Hundreds set to start the year in new free schools

Latest tranche of classrooms include the first for disaffected teenagers and the first to take boarders, which is backed by Eton College

EDUCATION EDITOR

It is perhaps the legacy of Michael Gove, the former secretary of state for education, to the schooling system – Mark Two.

As parents and children prepare for the new school year which begins this week, Mr Gove's imprint can be firmly seen in this year's GCSE and A-level results. But it can also be shown in nearly 100 new schools which open their doors for the first time, offering different opportunities to thousands of pupils.

As well as 80 free schools, there will be 13 innovative University Technical Colleges – which offer 14 to 19-year-olds a first-class vocational education to help them pursue their future careers.

On the free schools front, 174 are already open and 156 are in the pipeline. A further tranche is expected to be approved in October. Natalie Evans, of the New Schools Network, the charity which helps new free school providers write their applications, reckons that by the time of the next election, around 400 will have been approved and will be either up and running or preparing to accept pupils.

This autumn's openings mean that free schools will teach 43,000 pupils this year. Among them will be those in the first boarding free school, Holyport College in Berkshire, which is sponsored by Eton College, and Wac Arts College in Camden, north London – the first free school dedicated to giving pupils "at risk" and disaffected with mainstream schools an alternative creative curriculum.

Ms Evans is optimistic about the future despite Labour's pledge to bring the curtain down on free schools. The party's pledge to allow parent-led academies to open has even led some observers to query what the difference will actually be.

"The political environment has changed dramatically over the past few years," said Ms Evans. "We were really pleased to see Stephen Twigg and Tristram Hunt [the former and current Labour shadow education secretaries] commit publicly to keeping all the free schools that are open and letting ones in the pipeline through.

"All three major political parties now agree there should be a mechanism to open new schools and that's not where we were four years ago."

Free schools are still creating strong political debate, however, with Labour and the teachers' unions arguing that they tend not to be opened in areas where a bulge in the birth rate has created the greatest need for more school places.

Case studies

School will open with a two-week 'Apprentice' project

Students at Sir Charles Kao University Technical College, in Harlow, Essex, will spend their first weeks not at their desks but on a life-like work experience project, in an exercise not dissimilar to an episode of Lord Sugar's BBC TV show, The Apprentice.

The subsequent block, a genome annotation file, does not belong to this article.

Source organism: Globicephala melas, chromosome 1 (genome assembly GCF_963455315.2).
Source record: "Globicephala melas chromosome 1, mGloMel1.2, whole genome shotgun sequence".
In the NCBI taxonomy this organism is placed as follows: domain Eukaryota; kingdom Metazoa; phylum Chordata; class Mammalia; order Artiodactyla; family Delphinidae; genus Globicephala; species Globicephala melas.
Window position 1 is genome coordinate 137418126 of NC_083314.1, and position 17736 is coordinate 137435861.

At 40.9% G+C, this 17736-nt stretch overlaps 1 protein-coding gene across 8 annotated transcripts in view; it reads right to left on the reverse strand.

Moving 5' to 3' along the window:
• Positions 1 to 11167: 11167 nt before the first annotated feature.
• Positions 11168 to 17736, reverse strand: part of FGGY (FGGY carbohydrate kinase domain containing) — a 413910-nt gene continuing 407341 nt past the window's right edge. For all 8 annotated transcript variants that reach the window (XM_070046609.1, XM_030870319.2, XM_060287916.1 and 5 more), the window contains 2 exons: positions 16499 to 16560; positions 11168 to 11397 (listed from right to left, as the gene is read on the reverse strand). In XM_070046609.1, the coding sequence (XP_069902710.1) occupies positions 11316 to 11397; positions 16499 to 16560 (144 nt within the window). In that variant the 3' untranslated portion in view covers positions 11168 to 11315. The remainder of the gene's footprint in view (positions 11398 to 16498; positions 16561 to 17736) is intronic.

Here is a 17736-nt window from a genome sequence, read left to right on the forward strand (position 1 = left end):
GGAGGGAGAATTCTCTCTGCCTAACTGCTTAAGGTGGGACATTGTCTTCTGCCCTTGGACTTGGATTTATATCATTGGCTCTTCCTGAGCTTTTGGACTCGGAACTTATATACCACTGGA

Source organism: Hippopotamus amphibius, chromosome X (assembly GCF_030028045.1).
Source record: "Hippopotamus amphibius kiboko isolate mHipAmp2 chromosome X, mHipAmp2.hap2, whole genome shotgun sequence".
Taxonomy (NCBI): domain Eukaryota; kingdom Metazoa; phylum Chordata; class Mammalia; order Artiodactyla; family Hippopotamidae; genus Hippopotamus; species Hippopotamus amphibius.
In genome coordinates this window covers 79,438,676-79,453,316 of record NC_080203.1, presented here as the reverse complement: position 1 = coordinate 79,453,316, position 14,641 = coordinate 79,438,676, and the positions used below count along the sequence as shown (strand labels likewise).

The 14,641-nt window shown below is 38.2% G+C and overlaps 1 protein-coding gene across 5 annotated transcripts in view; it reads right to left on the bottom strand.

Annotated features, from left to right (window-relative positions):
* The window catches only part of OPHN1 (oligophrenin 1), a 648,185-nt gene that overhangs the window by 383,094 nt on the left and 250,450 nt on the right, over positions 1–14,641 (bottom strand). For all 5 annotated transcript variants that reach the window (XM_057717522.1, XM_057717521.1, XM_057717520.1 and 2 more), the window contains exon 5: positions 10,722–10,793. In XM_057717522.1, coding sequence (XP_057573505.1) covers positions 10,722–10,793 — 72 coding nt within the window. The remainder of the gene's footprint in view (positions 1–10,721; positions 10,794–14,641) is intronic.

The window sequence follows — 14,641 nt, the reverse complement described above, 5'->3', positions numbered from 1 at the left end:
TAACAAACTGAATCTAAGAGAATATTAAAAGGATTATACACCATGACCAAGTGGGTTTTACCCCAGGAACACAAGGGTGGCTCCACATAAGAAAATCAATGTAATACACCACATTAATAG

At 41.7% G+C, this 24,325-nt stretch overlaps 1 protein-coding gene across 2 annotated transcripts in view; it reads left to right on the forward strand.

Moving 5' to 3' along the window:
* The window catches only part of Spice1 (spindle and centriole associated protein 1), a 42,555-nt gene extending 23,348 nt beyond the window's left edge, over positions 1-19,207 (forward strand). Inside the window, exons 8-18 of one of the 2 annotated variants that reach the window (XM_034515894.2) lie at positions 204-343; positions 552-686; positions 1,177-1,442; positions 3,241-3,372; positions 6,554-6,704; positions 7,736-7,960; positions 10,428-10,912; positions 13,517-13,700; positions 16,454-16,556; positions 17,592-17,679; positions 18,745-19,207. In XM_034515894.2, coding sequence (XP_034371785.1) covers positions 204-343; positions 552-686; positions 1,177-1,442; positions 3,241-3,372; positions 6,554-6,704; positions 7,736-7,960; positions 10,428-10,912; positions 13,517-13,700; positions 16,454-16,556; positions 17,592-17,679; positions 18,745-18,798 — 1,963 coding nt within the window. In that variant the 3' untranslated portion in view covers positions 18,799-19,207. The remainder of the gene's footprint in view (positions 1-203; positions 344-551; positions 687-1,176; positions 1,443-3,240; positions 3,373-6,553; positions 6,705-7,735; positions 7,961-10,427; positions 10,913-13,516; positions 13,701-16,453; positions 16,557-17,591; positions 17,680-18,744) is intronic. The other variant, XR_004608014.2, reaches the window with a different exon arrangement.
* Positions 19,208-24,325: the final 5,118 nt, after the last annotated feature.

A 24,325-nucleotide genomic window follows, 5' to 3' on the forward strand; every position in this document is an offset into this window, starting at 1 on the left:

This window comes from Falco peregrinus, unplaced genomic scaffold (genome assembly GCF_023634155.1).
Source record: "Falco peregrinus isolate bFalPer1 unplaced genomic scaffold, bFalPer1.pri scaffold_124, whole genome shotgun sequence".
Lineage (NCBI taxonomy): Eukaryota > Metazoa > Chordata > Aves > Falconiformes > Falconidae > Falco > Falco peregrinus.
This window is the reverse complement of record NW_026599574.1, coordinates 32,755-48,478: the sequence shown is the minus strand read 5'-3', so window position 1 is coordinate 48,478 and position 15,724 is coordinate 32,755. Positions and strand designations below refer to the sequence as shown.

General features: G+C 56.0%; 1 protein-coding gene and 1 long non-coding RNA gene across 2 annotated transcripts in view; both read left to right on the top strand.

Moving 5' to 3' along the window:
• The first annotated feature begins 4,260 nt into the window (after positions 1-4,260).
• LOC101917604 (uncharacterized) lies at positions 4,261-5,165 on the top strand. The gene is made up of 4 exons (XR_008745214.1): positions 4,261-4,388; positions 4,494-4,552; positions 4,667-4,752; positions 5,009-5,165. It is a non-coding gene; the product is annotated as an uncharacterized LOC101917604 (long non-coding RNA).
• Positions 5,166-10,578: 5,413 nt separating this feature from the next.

They will be devising replacement knee joints designed to last the patients who receive them for 20 years. One of these will be chosen, after which the students will appear before a board of their college superiors to discuss why they have come up with their design and how they will market them.

There is one major difference – the college principal Mike McKeaveney will not be singling out one of them at the end of the interview process to tell them: "You're fired!"

It is an example of the hands-on approach to industry and employment that will be a main part of the college, one of 13 new UTCS that will open their doors to students for the first time this month.

James Fornara, Principal of Wac Arts College James Fornara, Principal of Wac Arts College 'Our number one priority is to make learning fun'

The Wac Arts College in Camden, north London, is an innovative venture designed to give teenagers excluded from school or at risk of exclusion an alternative education based on the creative arts. It is the first school of its kind in the country – a free school which, instead of offering troubled teenagers a similar diet to what they could expect in a mainstream school, will concentrate on dance, music and drama to inspire them to take an interest in learning again. From Wednesday, it will take in 16 14-to-16-year-olds and 20 16-to-19-year-olds. Twice those numbers applied for places. Many of its students will have been "quite turned off and disengaged by mainstream education," said the school's principal, James Fornara. "The number one priority for what we're trying to do is make learning fun."

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